Content warning: depression, anxiety
“We’ve gotta’ fast, we were born out of time/ Born out of time and alone.”
When I entered college, I made a promise to myself: I’d had enough of spending all my time on academics and resume building. For the next four years, I was going to live. I was moving 2,000 miles away from home — leaving behind my friends and family — and was going to take life by the reins and get all I could out of my Berkeley experience.
This involved stepping out of my comfort zone. I’m more of a “stay in my room holed up reading in bed” person than a “go out to a party and meet new people” one. I quickly grew quite comfortable taking the BART home from a concert in San Francisco after midnight alone, but even now I feel awkward and out of place at social events.
During my sophomore year and after a slight breakdown, I was diagnosed with depression and anxiety. While my diagnoses explained a lot, it didn’t make it any easier to get through the day until I could work out a treatment plan — which took me until the summer before my junior year.
What did help me get through the day was working at The Daily Californian.
I told myself I wasn’t going to make my grad column about the Daily Cal because I didn’t want to be another cliche (sorry to everyone else who is also writing about the Daily Cal). But the truth is, it’s impossible for me not to make this about the Daily Cal because it has been such a huge part of my life for the last four years.
I wouldn’t be who I am today without my experiences at this newspaper. UC Berkeley may be what brought me here, but the Daily Cal is where I grew into adulthood.
Working for the Daily Cal taught me I can make a difference.
Although I have a degree and plan to obtain another, I don’t need one to validate me. Instead, with each investigative article I wrote for the paper, I learned to trust in my own abilities and sense of purpose. Running our Save the Daily Cal Initiative campaign this semester, I stepped into my role with confidence I wouldn’t have had — or felt I deserved — three years prior.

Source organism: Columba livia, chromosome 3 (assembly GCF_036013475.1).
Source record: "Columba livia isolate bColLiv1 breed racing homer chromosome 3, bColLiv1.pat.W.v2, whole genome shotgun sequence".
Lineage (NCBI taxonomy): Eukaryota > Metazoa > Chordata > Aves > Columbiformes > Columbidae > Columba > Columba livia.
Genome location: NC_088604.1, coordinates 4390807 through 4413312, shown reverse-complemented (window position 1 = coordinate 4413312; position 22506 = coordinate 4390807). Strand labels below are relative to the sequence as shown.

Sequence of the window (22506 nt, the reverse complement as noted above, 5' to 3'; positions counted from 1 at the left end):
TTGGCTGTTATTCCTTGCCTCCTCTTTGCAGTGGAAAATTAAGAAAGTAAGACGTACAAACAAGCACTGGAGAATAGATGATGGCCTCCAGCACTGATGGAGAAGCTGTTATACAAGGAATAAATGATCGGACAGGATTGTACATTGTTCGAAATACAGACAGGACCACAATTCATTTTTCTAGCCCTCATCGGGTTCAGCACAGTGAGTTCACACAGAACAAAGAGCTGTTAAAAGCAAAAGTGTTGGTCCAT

I’ve made plenty of mistakes at the Daily Cal too, but what I took away from those was that people have my back. I’ll be forever appreciative of Sakura Cannestra and Josh Yuen for guiding me during my disastrously underqualified stint as staff representative my sophomore year. I was so over my head at times that I felt like I was drowning, a feeling which was not at all helped by my entirely out-of-control depression. Despite being extremely overworked, Sakura was always there to serve as a mentor or offer a helping hand, and Josh was a never-ending fount of positivity and encouragement.
This theme of incredible support has continued throughout the rest of my career at the Daily Cal. My editors at The Weekender have been wonderful, and I can always count on them to forgive me when my pieces are late and whip my messy thoughts into shape. Upper management at the paper has also been wonderful — like Amanda Bradford who spent a truly unreasonable amount of time doing careful edits on my exposé on California Medical Facility, validating my work as something she believed in.
This semester, I’ve been fortunate enough to call our recently departed editor in chief, Jasper Kenzo Sundeen, one of my friends. Despite my title of campaign manager, nobody put in more work to save our beloved paper than Jasper, and somehow through it all he maintained a strong resemblance to a ball of sunshine. I also got to work more closely with Connor Lin, a design genius, who put in who-knows-how-many hours designing our campaign materials out of the goodness of his heart (read it and weep, Connor — take the public compliments).
Looking back on the last four years, I think I fulfilled my promise to myself. I saw all my favorite artists in concert, I went to see plays and visit festivals, I joined the Daily Cal and went on to work in two different departments and three separate leadership positions. I visited Sacramento and San Jose, and I plundered the depths of Main Stacks for the rarest books by my favorite authors.
More than anything, I’ve been lucky enough to learn how to live — and that I don’t have to do it alone.
These past four years, I’ve lived fast to make up for all the life I felt I’ve missed. Maybe it’s as Meat Loaf said, maybe we are “born out of time and alone.”
But we certainly don’t have to stay that way.